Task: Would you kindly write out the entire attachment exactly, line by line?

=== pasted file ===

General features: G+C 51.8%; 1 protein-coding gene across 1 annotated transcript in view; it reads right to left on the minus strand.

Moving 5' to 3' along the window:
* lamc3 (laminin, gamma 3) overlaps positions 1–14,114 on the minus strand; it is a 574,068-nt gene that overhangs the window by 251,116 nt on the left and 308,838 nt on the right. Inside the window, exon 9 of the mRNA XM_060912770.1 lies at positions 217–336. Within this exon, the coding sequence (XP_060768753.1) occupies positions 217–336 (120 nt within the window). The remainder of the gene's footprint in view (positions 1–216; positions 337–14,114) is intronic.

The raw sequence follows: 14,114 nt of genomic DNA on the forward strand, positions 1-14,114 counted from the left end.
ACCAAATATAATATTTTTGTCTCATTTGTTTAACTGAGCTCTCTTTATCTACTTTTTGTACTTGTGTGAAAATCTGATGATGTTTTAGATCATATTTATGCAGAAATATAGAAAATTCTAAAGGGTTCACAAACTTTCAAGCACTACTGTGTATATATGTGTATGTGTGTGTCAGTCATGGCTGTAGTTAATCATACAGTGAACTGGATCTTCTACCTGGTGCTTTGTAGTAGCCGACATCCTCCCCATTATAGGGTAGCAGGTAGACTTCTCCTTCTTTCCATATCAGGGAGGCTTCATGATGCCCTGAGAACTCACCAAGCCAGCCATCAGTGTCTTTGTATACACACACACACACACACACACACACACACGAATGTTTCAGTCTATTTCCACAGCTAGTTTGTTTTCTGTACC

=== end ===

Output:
General features: G+C 51.8%; 1 protein-coding gene across 1 annotated transcript in view; it reads right to left on the minus strand.

Moving 5' to 3' along the window:
* lamc3 (laminin, gamma 3) overlaps positions 1–14,114 on the minus strand; it is a 574,068-nt gene that overhangs the window by 251,116 nt on the left and 308,838 nt on the right. Inside the window, exon 9 of the mRNA XM_060912770.1 lies at positions 217–336. Within this exon, the coding sequence (XP_060768753.1) occupies positions 217–336 (120 nt within the window). The remainder of the gene's footprint in view (positions 1–216; positions 337–14,114) is intronic.

The raw sequence follows: 14,114 nt of genomic DNA on the forward strand, positions 1-14,114 counted from the left end.
ACCAAATATAATATTTTTGTCTCATTTGTTTAACTGAGCTCTCTTTATCTACTTTTTGTACTTGTGTGAAAATCTGATGATGTTTTAGATCATATTTATGCAGAAATATAGAAAATTCTAAAGGGTTCACAAACTTTCAAGCACTACTGTGTATATATGTGTATGTGTGTGTCAGTCATGGCTGTAGTTAATCATACAGTGAACTGGATCTTCTACCTGGTGCTTTGTAGTAGCCGACATCCTCCCCATTATAGGGTAGCAGGTAGACTTCTCCTTCTTTCCATATCAGGGAGGCTTCATGATGCCCTGAGAACTCACCAAGCCAGCCATCAGTGTCTTTGTATACACACACACACACACACACACACACACACGAATGTTTCAGTCTATTTCCACAGCTAGTTTGTTTTCTGTACC